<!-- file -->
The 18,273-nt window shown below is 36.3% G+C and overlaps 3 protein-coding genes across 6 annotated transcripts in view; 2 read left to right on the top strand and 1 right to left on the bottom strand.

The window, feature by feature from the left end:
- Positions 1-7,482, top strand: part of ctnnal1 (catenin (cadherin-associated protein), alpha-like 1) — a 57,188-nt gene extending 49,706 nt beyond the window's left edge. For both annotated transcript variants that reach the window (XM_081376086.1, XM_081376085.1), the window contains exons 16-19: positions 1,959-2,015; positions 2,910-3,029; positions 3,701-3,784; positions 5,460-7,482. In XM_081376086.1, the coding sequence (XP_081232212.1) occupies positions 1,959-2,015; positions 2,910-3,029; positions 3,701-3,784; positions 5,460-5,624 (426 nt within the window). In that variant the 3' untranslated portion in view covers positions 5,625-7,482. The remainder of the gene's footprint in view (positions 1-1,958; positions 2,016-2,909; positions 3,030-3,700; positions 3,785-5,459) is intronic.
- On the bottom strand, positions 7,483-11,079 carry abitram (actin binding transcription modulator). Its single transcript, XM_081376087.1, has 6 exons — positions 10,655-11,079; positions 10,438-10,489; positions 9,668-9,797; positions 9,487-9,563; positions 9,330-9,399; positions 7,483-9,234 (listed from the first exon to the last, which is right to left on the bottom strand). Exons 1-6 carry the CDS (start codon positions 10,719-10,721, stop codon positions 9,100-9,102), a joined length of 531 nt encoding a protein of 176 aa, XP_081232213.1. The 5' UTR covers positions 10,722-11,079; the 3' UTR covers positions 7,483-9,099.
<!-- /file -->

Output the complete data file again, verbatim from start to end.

The 18,273-nt window shown below is 36.3% G+C and overlaps 3 protein-coding genes across 6 annotated transcripts in view; 2 read left to right on the top strand and 1 right to left on the bottom strand.

The window, feature by feature from the left end:
- Positions 1-7,482, top strand: part of ctnnal1 (catenin (cadherin-associated protein), alpha-like 1) — a 57,188-nt gene extending 49,706 nt beyond the window's left edge. For both annotated transcript variants that reach the window (XM_081376086.1, XM_081376085.1), the window contains exons 16-19: positions 1,959-2,015; positions 2,910-3,029; positions 3,701-3,784; positions 5,460-7,482. In XM_081376086.1, the coding sequence (XP_081232212.1) occupies positions 1,959-2,015; positions 2,910-3,029; positions 3,701-3,784; positions 5,460-5,624 (426 nt within the window). In that variant the 3' untranslated portion in view covers positions 5,625-7,482. The remainder of the gene's footprint in view (positions 1-1,958; positions 2,016-2,909; positions 3,030-3,700; positions 3,785-5,459) is intronic.
- On the bottom strand, positions 7,483-11,079 carry abitram (actin binding transcription modulator). Its single transcript, XM_081376087.1, has 6 exons — positions 10,655-11,079; positions 10,438-10,489; positions 9,668-9,797; positions 9,487-9,563; positions 9,330-9,399; positions 7,483-9,234 (listed from the first exon to the last, which is right to left on the bottom strand). Exons 1-6 carry the CDS (start codon positions 10,719-10,721, stop codon positions 9,100-9,102), a joined length of 531 nt encoding a protein of 176 aa, XP_081232213.1. The 5' UTR covers positions 10,722-11,079; the 3' UTR covers positions 7,483-9,099.